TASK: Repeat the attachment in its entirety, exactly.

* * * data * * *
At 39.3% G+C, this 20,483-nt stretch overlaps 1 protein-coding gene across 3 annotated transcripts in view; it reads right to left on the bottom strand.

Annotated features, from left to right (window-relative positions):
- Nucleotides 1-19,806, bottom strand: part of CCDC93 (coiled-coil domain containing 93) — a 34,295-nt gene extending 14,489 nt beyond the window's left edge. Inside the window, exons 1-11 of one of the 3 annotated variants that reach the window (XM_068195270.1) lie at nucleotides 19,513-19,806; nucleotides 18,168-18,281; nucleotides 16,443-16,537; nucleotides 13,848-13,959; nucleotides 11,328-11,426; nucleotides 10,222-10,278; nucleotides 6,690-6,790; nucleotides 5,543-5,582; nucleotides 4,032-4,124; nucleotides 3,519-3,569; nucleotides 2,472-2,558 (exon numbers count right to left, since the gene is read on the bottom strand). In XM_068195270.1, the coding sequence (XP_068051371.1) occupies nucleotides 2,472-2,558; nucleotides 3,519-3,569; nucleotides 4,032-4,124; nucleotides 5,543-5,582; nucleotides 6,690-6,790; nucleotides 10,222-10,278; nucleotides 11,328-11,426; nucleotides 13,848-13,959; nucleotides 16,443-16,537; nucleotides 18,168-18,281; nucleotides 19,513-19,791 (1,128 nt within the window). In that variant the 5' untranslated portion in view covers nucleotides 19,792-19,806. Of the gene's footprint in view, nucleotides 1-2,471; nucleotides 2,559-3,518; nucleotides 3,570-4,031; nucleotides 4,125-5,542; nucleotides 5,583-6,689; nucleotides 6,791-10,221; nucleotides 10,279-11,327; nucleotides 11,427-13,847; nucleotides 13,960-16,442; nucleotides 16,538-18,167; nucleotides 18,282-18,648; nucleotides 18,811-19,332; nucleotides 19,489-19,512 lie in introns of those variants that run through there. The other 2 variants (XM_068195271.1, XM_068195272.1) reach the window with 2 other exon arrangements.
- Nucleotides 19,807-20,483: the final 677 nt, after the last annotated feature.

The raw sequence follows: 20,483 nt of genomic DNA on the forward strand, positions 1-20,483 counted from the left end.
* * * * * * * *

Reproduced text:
At 39.3% G+C, this 20,483-nt stretch overlaps 1 protein-coding gene across 3 annotated transcripts in view; it reads right to left on the bottom strand.

Annotated features, from left to right (window-relative positions):
- Nucleotides 1-19,806, bottom strand: part of CCDC93 (coiled-coil domain containing 93) — a 34,295-nt gene extending 14,489 nt beyond the window's left edge. Inside the window, exons 1-11 of one of the 3 annotated variants that reach the window (XM_068195270.1) lie at nucleotides 19,513-19,806; nucleotides 18,168-18,281; nucleotides 16,443-16,537; nucleotides 13,848-13,959; nucleotides 11,328-11,426; nucleotides 10,222-10,278; nucleotides 6,690-6,790; nucleotides 5,543-5,582; nucleotides 4,032-4,124; nucleotides 3,519-3,569; nucleotides 2,472-2,558 (exon numbers count right to left, since the gene is read on the bottom strand). In XM_068195270.1, the coding sequence (XP_068051371.1) occupies nucleotides 2,472-2,558; nucleotides 3,519-3,569; nucleotides 4,032-4,124; nucleotides 5,543-5,582; nucleotides 6,690-6,790; nucleotides 10,222-10,278; nucleotides 11,328-11,426; nucleotides 13,848-13,959; nucleotides 16,443-16,537; nucleotides 18,168-18,281; nucleotides 19,513-19,791 (1,128 nt within the window). In that variant the 5' untranslated portion in view covers nucleotides 19,792-19,806. Of the gene's footprint in view, nucleotides 1-2,471; nucleotides 2,559-3,518; nucleotides 3,570-4,031; nucleotides 4,125-5,542; nucleotides 5,583-6,689; nucleotides 6,791-10,221; nucleotides 10,279-11,327; nucleotides 11,427-13,847; nucleotides 13,960-16,442; nucleotides 16,538-18,167; nucleotides 18,282-18,648; nucleotides 18,811-19,332; nucleotides 19,489-19,512 lie in introns of those variants that run through there. The other 2 variants (XM_068195271.1, XM_068195272.1) reach the window with 2 other exon arrangements.
- Nucleotides 19,807-20,483: the final 677 nt, after the last annotated feature.

The raw sequence follows: 20,483 nt of genomic DNA on the forward strand, positions 1-20,483 counted from the left end.